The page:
An interview with…Sue Townsend

Novelist and playwright Sue Townsend is most well known for her critically acclaimed Adrian Mole books. Her writing often combines witty comedy with a sharp social commentary, giving the reader a sense of depth and involvement that is unique to her work.

Sue was born and raised in Leicester. While she didn’t do too well in school, leaving at the age of 15, she found she had a knack for writing and enjoyed the creativity it offered.

Writing her first book in 1982, The Secret Diary of Adrian Mole, Aged 13¾ caught the imagination of readers across the length and breadth of Britain. Charting the ups and downs of the teenage life of Adrian Mole, the book became a firm favourite with readers.

Since the release of the first Adrian Mole book, Sue has written seven more, the most recent being Adrian Mole: The Prostrate Years released in 2009.

As a long term sufferer of diabetes, she was registered blind in 2001. While this would hinder most people, Sue has woven the theme into her strong work ethic.

Sue was happy to briefly answer some of my questions:

How did you originally get into writing?

I was good at writing at school. I was praised so I carried on.

How much of the Adrian Mole series is based on your own life experiences?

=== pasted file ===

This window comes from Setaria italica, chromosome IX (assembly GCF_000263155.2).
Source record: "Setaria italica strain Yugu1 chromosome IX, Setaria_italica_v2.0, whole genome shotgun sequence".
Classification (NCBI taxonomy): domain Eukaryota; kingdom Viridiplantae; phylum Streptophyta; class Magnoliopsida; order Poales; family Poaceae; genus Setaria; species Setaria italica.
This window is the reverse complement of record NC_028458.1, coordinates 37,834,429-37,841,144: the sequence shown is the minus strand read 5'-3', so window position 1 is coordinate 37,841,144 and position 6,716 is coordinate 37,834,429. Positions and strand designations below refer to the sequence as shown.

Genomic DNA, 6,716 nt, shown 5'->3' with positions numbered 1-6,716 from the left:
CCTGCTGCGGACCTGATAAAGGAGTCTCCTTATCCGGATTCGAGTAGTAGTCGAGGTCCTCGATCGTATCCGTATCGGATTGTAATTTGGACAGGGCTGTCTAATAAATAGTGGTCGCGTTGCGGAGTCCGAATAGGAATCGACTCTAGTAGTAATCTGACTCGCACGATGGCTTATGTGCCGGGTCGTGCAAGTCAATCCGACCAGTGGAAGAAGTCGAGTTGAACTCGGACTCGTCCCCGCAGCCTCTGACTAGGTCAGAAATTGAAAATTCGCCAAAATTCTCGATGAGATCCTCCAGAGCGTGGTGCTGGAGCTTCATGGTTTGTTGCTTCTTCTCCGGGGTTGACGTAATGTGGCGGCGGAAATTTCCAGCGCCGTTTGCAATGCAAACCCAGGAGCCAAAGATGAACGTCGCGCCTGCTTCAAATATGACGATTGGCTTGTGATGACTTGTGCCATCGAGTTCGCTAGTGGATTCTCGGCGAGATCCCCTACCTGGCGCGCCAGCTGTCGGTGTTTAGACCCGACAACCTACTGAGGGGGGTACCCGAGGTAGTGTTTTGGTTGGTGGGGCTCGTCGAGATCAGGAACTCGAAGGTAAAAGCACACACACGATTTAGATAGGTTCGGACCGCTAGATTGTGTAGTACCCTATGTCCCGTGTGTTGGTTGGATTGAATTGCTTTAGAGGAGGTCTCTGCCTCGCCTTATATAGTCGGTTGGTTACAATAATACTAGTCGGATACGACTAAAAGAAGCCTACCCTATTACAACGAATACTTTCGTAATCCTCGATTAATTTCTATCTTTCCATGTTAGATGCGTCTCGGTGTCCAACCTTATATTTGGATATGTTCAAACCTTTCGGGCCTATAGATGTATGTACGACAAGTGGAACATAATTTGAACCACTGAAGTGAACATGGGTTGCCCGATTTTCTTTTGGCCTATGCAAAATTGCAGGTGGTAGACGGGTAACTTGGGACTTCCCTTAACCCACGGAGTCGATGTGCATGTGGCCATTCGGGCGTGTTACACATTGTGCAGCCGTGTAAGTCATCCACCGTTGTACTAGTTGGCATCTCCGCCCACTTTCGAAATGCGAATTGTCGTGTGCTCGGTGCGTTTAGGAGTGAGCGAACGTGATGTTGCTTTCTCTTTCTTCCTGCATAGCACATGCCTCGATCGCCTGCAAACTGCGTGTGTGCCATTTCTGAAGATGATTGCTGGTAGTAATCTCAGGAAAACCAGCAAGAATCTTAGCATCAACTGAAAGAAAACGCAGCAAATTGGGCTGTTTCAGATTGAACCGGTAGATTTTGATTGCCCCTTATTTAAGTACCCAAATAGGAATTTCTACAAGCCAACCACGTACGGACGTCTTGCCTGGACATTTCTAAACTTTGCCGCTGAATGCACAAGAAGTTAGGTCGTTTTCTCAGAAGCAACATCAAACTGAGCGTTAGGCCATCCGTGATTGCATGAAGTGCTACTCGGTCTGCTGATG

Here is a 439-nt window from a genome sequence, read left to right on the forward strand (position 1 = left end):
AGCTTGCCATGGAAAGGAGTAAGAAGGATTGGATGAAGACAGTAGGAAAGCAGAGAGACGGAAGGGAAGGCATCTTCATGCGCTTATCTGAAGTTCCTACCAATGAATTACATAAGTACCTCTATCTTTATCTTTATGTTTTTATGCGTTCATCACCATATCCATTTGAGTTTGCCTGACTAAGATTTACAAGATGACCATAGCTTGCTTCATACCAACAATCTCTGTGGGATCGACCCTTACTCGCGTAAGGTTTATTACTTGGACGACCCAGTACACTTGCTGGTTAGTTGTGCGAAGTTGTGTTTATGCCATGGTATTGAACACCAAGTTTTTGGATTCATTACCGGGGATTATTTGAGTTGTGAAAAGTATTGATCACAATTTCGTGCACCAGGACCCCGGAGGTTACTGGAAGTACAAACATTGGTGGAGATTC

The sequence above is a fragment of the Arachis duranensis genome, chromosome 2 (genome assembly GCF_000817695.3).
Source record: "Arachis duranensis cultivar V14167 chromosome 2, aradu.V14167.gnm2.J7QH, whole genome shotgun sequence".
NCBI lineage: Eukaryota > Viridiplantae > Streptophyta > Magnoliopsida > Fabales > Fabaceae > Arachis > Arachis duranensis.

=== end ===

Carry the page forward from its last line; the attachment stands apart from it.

Adrian is a summation of everything I’ve ever seen, heard or read over the past 65 years.

Why do you think the Adrian Mole series has become so popular?

He is popular because, like him we all think we deserve better from life.

What’s next for Adrian, have we seen the last of him or are there any plans to write another book?

Yes, there are plans to write another book, perhaps to be published in 2013.

What have been the highlights of your career?

Seeing my name in lights above the Royal Court Theatre, London and receiving the James Joyce Award from University College in Dublin.

Have there been any parts of your career that you regret?

I regret writing with other people; I have a singular style that doesn’t lend itself to collaboration.

If you could have any other job in the world, what would it be and why?

I would like to be a water engineer bringing clean water to communities without.

Do you have any advice for people wanting to become writers?

My advice, read, read, read and read. Then edit, edit, edit and edit. Then send your writing out into the world, you can’t sell it if its kept in a drawer!

Thanks very much.

Thank you and good luck.

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